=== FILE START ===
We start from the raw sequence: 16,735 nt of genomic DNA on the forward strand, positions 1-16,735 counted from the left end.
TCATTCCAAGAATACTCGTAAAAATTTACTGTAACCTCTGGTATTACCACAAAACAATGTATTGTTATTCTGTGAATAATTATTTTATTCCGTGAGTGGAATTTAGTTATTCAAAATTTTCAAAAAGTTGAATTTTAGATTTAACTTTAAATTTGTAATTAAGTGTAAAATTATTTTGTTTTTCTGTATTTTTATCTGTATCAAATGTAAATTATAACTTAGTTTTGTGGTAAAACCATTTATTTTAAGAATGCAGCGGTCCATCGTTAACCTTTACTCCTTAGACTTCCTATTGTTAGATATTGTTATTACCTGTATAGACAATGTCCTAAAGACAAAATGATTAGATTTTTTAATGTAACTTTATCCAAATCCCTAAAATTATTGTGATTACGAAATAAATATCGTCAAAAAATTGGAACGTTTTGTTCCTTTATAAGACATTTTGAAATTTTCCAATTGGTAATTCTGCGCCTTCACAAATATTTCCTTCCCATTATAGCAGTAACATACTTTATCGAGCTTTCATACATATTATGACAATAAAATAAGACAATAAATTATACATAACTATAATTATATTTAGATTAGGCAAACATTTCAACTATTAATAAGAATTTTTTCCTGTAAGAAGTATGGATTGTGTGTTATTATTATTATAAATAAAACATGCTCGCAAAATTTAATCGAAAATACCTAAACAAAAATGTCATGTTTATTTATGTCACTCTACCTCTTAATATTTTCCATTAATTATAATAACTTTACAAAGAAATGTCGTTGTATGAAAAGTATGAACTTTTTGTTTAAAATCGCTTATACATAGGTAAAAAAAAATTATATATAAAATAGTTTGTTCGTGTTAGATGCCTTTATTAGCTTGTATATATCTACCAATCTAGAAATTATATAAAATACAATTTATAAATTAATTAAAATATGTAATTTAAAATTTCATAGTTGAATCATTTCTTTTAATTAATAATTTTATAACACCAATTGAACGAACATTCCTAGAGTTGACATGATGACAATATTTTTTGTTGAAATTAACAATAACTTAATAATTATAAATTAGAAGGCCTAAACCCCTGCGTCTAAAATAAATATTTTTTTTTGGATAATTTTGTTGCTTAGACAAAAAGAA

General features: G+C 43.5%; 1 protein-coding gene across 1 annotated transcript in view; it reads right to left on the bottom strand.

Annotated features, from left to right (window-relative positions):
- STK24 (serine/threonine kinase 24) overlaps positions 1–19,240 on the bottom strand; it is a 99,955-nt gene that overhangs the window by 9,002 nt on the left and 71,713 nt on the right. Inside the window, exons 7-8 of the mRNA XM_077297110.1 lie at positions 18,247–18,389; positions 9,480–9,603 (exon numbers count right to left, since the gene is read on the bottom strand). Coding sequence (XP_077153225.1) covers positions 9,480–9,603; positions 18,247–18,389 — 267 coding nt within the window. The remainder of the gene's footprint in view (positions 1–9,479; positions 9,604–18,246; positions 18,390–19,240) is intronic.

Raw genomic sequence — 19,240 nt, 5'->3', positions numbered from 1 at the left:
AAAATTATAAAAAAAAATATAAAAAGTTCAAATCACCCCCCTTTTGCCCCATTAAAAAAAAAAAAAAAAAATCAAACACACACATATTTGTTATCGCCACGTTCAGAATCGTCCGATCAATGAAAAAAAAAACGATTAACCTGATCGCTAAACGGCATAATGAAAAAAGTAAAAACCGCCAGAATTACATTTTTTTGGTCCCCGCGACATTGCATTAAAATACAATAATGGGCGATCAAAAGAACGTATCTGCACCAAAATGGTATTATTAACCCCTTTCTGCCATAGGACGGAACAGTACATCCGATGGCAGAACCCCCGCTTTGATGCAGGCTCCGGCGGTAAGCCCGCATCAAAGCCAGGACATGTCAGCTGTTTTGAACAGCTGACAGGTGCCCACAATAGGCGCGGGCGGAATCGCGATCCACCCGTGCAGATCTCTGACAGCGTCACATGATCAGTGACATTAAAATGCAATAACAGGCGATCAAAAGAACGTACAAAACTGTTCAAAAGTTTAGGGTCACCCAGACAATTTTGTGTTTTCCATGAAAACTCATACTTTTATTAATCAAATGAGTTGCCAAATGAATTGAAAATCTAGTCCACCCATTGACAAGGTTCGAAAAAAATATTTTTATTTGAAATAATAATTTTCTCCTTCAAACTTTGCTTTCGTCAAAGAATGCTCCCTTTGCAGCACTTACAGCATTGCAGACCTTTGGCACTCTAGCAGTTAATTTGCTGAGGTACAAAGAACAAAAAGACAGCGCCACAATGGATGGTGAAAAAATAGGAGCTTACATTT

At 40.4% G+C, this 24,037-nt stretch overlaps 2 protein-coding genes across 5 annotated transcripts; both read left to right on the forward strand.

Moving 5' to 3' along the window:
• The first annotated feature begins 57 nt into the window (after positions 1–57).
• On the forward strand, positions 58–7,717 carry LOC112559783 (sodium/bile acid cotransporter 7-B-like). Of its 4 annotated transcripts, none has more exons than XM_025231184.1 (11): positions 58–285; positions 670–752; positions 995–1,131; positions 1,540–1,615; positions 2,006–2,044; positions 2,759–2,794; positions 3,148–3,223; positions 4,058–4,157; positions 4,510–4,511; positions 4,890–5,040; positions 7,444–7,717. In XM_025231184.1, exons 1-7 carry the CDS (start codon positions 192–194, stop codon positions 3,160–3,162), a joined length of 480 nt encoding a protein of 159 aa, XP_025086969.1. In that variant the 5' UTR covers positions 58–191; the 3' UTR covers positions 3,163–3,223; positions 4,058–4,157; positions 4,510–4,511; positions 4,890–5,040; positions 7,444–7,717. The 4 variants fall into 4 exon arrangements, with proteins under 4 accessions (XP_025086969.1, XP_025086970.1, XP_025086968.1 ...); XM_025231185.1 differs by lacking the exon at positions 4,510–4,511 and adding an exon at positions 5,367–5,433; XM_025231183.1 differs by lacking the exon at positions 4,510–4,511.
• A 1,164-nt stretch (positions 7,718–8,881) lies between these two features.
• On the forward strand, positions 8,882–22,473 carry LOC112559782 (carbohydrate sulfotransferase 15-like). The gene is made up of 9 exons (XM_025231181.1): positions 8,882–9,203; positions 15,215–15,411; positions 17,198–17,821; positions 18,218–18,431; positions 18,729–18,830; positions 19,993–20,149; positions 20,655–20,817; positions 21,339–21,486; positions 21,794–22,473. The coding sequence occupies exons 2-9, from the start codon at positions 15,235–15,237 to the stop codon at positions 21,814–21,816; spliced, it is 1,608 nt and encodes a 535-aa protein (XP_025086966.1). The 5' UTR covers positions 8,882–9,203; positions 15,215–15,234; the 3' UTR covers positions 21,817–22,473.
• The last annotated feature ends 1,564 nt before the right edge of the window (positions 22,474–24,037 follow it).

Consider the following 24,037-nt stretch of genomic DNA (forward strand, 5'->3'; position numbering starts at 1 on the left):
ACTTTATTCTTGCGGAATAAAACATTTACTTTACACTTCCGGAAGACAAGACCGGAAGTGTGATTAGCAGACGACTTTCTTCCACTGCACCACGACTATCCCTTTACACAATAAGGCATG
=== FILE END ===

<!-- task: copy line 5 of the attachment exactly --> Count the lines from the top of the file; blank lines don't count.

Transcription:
- STK24 (serine/threonine kinase 24) overlaps positions 1–19,240 on the bottom strand; it is a 99,955-nt gene that overhangs the window by 9,002 nt on the left and 71,713 nt on the right. Inside the window, exons 7-8 of the mRNA XM_077297110.1 lie at positions 18,247–18,389; positions 9,480–9,603 (exon numbers count right to left, since the gene is read on the bottom strand). Coding sequence (XP_077153225.1) covers positions 9,480–9,603; positions 18,247–18,389 — 267 coding nt within the window. The remainder of the gene's footprint in view (positions 1–9,479; positions 9,604–18,246; positions 18,390–19,240) is intronic.